Acquisition of Celgene: Why will the biggest shareholders in Bristol fight to break the contract?

Three of Bristol-Myers SquibbThe biggest lenders (BMY) are struggling to finance the acquisition of Celgene, amounting to $ 74 billion, an analyst said Friday.


Over the past week, Wellington Management, an investment management firm, and activist investor Starboard Value have spoken out against the Celgene (CELG). The duo thinks the merger is risky and underestimates Bristol's action.

According to Reuters, the mutual fund manager Dodge & Cox is also dissatisfied with the contract.

Together, Wellington and Dodge & Cox hold about 11% of Bristol, said John Newman, an analyst at Canaccord Genuity. However, Wellington controls only a portion of its voting rights. The two companies therefore represent only about 4.3% of the votes. Starboard's participation is minimal – about 0.06%.

"We do not expect the Bristol-Myers shareholders to reject the deal, despite the recent increase in the number of dissenting votes," Newman said in a report to his clients. He noted that they face a "long road".

The majority would need to reject the Celgene acquisition

It would require a 51% majority of the shareholders of both companies to cancel the Celgene acquisition, he said. Celgene investors are unlikely to "vote against an agreement generating significant economic benefits for their positions in Celgene," said Newman.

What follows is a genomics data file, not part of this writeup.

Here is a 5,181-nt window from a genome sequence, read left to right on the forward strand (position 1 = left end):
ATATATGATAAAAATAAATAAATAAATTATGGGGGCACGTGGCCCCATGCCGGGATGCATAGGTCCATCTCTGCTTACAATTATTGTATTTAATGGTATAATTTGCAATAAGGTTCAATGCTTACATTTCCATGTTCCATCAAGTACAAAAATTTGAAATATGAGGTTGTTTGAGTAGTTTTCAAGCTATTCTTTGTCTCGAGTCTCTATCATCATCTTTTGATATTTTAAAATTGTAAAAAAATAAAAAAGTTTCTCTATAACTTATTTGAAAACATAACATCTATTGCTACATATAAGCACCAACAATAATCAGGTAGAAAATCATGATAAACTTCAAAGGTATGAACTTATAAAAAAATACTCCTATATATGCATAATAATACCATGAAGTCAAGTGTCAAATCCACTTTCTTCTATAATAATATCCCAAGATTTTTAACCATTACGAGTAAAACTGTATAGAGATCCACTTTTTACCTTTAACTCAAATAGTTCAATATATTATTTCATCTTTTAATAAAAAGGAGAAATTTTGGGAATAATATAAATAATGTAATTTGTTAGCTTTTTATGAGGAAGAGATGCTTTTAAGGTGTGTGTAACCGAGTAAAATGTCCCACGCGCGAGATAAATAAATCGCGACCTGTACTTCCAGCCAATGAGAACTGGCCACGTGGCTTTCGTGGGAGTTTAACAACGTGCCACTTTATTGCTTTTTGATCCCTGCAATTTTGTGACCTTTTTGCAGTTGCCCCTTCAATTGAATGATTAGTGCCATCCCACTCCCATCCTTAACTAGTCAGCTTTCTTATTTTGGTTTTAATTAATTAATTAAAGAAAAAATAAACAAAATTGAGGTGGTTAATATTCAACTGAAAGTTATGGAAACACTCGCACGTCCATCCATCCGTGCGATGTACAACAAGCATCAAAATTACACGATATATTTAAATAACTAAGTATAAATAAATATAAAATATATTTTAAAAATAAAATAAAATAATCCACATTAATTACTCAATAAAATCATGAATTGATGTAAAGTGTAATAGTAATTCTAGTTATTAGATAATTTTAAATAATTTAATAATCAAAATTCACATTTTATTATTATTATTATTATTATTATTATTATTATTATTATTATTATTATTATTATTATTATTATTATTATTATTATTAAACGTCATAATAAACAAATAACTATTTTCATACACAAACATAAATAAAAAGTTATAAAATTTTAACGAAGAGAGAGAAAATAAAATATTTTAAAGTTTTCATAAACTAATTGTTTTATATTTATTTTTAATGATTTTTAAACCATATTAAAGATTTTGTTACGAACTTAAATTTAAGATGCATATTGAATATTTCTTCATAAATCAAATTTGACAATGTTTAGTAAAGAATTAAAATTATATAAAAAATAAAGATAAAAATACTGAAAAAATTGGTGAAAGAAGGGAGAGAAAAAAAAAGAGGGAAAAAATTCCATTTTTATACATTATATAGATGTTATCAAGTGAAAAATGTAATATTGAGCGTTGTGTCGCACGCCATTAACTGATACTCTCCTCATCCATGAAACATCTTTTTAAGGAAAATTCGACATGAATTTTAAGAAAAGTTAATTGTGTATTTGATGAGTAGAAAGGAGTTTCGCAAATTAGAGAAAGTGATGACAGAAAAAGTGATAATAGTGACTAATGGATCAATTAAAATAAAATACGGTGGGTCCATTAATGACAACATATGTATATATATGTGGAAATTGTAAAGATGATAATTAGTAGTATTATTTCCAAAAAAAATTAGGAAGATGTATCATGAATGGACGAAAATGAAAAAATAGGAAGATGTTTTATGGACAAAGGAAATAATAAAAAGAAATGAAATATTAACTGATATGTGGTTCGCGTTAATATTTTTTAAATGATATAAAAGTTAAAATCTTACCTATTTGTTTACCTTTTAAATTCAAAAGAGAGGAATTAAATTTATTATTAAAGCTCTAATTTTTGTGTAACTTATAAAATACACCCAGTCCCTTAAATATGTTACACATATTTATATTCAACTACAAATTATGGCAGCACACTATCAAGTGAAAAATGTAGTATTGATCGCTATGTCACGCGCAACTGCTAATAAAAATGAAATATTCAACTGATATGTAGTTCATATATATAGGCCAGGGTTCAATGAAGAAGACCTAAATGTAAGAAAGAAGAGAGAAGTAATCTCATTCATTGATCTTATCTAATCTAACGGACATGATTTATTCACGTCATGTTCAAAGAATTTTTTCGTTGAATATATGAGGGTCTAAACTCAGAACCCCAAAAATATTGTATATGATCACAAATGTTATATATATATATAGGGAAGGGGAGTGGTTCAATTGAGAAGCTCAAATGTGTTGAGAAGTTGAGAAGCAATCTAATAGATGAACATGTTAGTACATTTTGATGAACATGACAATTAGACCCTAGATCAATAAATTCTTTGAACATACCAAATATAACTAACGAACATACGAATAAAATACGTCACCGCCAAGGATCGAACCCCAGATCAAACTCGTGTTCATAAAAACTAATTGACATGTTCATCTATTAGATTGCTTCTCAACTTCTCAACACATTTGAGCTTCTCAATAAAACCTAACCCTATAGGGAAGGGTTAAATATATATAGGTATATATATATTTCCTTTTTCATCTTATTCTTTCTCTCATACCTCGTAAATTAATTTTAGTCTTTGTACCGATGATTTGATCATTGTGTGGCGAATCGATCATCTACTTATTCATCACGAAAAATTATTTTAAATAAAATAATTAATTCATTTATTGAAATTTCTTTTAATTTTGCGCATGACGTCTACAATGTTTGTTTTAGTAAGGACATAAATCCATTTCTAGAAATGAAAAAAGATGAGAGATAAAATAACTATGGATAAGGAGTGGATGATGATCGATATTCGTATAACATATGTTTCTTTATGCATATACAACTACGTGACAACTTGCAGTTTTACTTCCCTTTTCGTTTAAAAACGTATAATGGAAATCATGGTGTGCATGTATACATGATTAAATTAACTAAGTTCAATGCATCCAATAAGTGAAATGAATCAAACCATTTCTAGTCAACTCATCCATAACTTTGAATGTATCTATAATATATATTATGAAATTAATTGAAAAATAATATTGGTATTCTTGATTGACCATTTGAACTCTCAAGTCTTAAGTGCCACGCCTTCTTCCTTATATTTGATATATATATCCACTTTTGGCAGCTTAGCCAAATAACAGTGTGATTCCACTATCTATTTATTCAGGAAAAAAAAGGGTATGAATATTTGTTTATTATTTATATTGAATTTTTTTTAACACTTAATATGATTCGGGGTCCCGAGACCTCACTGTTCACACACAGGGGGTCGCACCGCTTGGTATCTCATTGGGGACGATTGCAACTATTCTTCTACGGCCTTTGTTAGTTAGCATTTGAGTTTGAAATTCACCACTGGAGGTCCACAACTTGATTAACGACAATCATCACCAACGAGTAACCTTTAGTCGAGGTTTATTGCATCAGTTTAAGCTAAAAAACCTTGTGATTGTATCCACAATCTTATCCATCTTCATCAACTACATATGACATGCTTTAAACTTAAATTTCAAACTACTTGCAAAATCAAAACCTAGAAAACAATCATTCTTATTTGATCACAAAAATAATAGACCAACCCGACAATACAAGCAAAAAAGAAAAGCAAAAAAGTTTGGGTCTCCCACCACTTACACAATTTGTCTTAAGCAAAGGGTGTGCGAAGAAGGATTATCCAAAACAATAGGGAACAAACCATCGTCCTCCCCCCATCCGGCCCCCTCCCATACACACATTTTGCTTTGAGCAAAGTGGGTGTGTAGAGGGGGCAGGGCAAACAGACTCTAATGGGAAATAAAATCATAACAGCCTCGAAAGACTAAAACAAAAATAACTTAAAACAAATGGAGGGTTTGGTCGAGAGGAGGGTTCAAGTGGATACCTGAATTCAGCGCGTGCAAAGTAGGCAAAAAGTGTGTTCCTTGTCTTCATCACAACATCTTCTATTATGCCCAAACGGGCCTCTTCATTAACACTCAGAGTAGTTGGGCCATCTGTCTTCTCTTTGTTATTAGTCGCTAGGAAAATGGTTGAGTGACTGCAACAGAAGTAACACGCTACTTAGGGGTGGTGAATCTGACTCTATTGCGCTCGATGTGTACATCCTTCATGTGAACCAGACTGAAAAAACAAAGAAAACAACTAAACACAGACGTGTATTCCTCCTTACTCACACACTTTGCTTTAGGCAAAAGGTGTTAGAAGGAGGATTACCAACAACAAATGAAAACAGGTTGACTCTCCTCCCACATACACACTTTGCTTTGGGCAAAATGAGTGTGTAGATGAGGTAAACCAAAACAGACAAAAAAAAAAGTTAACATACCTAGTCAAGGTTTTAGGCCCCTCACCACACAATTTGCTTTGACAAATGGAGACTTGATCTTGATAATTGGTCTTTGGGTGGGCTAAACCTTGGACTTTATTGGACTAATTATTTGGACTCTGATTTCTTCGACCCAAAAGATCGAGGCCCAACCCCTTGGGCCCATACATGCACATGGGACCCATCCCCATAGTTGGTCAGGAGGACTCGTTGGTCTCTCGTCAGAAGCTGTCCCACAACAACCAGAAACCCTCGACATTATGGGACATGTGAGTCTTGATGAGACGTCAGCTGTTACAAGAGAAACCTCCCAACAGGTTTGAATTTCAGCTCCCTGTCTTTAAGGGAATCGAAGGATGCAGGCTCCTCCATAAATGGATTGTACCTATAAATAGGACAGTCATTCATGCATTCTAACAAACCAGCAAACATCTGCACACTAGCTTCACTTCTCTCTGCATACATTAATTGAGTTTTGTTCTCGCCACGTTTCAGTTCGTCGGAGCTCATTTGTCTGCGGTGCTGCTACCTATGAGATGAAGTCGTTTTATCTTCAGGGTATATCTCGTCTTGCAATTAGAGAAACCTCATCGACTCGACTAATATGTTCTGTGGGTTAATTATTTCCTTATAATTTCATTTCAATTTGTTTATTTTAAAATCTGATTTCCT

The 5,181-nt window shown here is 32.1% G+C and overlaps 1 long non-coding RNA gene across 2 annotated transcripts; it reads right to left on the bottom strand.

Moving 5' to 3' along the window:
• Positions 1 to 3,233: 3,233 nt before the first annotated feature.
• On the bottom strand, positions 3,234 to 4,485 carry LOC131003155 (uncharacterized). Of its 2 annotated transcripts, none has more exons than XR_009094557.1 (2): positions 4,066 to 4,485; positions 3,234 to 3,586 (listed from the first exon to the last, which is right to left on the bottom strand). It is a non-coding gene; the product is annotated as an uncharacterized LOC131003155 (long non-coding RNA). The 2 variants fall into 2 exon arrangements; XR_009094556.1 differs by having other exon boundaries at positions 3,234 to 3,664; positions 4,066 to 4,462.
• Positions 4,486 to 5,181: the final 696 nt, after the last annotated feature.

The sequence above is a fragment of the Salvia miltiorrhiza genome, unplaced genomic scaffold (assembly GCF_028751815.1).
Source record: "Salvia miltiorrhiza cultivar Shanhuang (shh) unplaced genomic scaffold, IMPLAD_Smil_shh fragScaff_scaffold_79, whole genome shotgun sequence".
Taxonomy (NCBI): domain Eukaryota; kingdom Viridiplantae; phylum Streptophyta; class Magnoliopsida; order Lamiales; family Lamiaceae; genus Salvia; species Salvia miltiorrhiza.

He also noted that none of Bristol's major shareholders also held a significant position in Celgene. It is likely that Starboard – which claims that the management of Bristol passes a deal "bet on the company" – will attempt to recruit the help of Bristol's large shareholders to oppose the Celgene acquisition .

Meanwhile, it is possible that a third-party voting advisor may issue a recommendation on the Celgene acquisition, said Newman.

"We believe that a possible proxy recommendation could influence the middle-of-the-road voters and some less convinced shareholders, which could be enough to influence the outcome of the vote," he said.

Bristol would have to pay a disintegration fee if the tanks are dealing

Shareholders are expected to vote on April 12. When it is approved, governments will review the acquisition of Celgene in search of antitrust issues. Newman demands that this be a relatively fast process. He notes that the patent expiry of Celgene's largest drug, Revlimid, could be an excess.

"But major short-term launches could solve this negative problem," he said.

If the transaction fails, Bristol will have to pay Celgene a $ 2.2 billion termination fee. An additional $ 40 million could be repaid in case of additional activity related to the merger, he noted.

Newman maintained its sustainment rating and price target of 102 on the Celgene stock. Celgene shares rose 2.7% to nearly 85.40 at midday trading. The Bristol stock also rose 1.8% to nearly 52.60.


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